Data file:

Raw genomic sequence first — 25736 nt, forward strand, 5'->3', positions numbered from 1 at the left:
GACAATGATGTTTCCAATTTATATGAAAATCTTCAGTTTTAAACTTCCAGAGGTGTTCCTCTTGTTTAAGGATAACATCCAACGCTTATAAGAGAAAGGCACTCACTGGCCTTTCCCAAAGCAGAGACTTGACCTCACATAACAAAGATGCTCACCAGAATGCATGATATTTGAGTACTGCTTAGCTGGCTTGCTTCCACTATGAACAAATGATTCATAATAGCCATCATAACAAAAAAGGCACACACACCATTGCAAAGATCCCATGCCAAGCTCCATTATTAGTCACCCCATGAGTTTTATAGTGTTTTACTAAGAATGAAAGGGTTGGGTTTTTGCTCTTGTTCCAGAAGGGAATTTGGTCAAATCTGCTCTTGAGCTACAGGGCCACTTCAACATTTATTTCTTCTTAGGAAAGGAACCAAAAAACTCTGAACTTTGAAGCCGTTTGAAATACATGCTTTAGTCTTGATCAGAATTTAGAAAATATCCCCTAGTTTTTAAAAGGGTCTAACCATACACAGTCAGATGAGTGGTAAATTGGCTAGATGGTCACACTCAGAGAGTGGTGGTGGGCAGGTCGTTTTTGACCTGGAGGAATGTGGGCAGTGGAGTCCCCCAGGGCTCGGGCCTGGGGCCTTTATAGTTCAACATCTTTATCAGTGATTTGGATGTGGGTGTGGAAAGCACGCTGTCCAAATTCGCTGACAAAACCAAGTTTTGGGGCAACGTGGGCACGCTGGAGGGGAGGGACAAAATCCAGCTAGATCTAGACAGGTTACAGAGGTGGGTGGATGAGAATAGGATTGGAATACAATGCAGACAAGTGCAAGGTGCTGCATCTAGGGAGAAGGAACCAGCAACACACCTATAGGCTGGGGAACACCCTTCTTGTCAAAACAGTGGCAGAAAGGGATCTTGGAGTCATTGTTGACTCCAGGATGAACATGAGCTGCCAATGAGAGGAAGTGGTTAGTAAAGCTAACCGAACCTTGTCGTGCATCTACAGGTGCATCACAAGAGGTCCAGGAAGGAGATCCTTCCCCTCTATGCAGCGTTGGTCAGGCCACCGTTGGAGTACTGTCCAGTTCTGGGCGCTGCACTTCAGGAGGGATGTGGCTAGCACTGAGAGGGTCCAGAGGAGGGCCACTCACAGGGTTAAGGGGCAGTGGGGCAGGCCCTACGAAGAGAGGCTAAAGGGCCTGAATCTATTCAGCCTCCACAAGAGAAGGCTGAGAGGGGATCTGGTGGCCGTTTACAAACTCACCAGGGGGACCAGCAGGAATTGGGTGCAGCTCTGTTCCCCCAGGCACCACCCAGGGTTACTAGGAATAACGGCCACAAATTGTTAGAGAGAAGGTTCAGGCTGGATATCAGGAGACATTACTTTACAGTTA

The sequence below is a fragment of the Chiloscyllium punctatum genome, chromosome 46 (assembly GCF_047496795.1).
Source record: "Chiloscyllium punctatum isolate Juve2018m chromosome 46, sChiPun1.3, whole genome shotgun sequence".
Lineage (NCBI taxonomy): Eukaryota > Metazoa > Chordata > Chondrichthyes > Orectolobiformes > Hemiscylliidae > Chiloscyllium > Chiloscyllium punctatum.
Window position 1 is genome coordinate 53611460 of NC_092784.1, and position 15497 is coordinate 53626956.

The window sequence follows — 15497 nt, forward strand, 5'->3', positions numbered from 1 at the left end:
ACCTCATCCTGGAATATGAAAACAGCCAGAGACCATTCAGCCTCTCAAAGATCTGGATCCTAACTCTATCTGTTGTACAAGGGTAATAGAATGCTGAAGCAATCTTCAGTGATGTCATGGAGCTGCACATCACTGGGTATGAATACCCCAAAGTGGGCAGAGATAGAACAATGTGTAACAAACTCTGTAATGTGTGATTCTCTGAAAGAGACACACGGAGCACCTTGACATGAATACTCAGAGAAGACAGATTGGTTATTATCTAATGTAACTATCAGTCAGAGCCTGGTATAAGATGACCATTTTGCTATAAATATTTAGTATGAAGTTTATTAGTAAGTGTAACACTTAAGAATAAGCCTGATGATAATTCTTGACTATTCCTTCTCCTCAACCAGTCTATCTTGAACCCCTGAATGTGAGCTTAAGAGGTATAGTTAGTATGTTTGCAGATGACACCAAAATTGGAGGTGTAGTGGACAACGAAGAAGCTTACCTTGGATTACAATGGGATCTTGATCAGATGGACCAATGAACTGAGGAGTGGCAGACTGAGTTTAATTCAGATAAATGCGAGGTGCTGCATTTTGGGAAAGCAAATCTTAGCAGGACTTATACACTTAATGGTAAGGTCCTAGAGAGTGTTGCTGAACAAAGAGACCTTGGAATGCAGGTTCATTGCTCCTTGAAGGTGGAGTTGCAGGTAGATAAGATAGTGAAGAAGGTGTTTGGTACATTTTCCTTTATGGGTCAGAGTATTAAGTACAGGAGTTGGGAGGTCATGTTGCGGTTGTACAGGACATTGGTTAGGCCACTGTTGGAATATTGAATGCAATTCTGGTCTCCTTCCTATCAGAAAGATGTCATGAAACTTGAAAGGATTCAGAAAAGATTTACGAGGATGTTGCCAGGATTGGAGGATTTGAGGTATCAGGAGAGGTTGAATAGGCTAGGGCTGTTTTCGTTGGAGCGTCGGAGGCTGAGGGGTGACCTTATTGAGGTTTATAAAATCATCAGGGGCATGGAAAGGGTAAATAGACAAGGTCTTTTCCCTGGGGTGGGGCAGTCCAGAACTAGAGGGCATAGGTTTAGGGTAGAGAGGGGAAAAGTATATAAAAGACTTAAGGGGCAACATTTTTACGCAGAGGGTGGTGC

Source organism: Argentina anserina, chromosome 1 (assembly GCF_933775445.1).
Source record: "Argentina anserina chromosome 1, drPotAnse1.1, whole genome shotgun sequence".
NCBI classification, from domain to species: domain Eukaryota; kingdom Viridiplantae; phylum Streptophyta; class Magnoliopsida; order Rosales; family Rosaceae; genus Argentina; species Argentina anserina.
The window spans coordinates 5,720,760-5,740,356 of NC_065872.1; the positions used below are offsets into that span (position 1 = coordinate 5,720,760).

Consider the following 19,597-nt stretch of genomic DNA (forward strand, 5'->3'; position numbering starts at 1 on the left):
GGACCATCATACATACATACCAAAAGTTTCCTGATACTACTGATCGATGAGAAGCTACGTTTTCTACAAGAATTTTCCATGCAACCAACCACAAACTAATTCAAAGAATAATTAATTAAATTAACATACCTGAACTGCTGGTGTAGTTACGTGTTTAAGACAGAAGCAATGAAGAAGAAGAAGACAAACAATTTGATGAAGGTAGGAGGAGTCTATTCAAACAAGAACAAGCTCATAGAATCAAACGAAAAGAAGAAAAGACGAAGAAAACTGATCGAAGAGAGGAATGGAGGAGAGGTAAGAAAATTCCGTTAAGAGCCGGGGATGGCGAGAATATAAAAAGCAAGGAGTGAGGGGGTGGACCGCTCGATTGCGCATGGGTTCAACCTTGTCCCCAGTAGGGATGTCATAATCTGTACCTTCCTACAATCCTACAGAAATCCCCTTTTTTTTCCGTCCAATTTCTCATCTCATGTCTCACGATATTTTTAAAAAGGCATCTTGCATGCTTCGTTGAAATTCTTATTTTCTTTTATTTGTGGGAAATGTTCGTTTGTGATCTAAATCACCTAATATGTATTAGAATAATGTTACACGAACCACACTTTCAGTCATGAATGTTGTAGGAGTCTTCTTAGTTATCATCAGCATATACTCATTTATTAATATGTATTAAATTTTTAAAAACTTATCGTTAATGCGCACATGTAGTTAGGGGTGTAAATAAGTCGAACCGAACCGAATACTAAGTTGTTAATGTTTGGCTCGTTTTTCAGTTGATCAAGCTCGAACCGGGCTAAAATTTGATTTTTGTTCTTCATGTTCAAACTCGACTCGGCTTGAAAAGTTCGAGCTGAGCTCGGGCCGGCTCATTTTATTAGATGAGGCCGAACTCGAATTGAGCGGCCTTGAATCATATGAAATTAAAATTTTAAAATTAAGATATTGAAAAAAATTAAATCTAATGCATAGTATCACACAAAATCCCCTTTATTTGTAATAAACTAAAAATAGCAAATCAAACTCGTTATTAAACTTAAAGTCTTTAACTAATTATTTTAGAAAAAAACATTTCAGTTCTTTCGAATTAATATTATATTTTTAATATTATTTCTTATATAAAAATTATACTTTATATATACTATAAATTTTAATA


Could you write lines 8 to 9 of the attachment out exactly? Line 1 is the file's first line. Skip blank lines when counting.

ACCTCATCCTGGAATATGAAAACAGCCAGAGACCATTCAGCCTCTCAAAGATCTGGATCCTAACTCTATCTGTTGTACAAGGGTAATAGAATGCTGAAGCAATCTTCAGTGATGTCATGGAGCTGCACATCACTGGGTATGAATACCCCAAAGTGGGCAGAGATAGAACAATGTGTAACAAACTCTGTAATGTGTGATTCTCTGAAAGAGACACACGGAGCACCTTGACATGAATACTCAGAGAAGACAGATTGGTTATTATCTAATGTAACTATCAGTCAGAGCCTGGTATAAGATGACCATTTTGCTATAAATATTTAGTATGAAGTTTATTAGTAAGTGTAACACTTAAGAATAAGCCTGATGATAATTCTTGACTATTCCTTCTCCTCAACCAGTCTATCTTGAACCCCTGAATGTGAGCTTAAGAGGTATAGTTAGTATGTTTGCAGATGACACCAAAATTGGAGGTGTAGTGGACAACGAAGAAGCTTACCTTGGATTACAATGGGATCTTGATCAGATGGACCAATGAACTGAGGAGTGGCAGACTGAGTTTAATTCAGATAAATGCGAGGTGCTGCATTTTGGGAAAGCAAATCTTAGCAGGACTTATACACTTAATGGTAAGGTCCTAGAGAGTGTTGCTGAACAAAGAGACCTTGGAATGCAGGTTCATTGCTCCTTGAAGGTGGAGTTGCAGGTAGATAAGATAGTGAAGAAGGTGTTTGGTACATTTTCCTTTATGGGTCAGAGTATTAAGTACAGGAGTTGGGAGGTCATGTTGCGGTTGTACAGGACATTGGTTAGGCCACTGTTGGAATATTGAATGCAATTCTGGTCTCCTTCCTATCAGAAAGATGTCATGAAACTTGAAAGGATTCAGAAAAGATTTACGAGGATGTTGCCAGGATTGGAGGATTTGAGGTATCAGGAGAGGTTGAATAGGCTAGGGCTGTTTTCGTTGGAGCGTCGGAGGCTGAGGGGTGACCTTATTGAGGTTTATAAAATCATCAGGGGCATGGAAAGGGTAAATAGACAAGGTCTTTTCCCTGGGGTGGGGCAGTCCAGAACTAGAGGGCATAGGTTTAGGGTAGAGAGGGGAAAAGTATATAAAAGACTTAAGGGGCAACATTTTTACGCAGAGGGTGGTGC

Source organism: Argentina anserina, chromosome 1 (assembly GCF_933775445.1).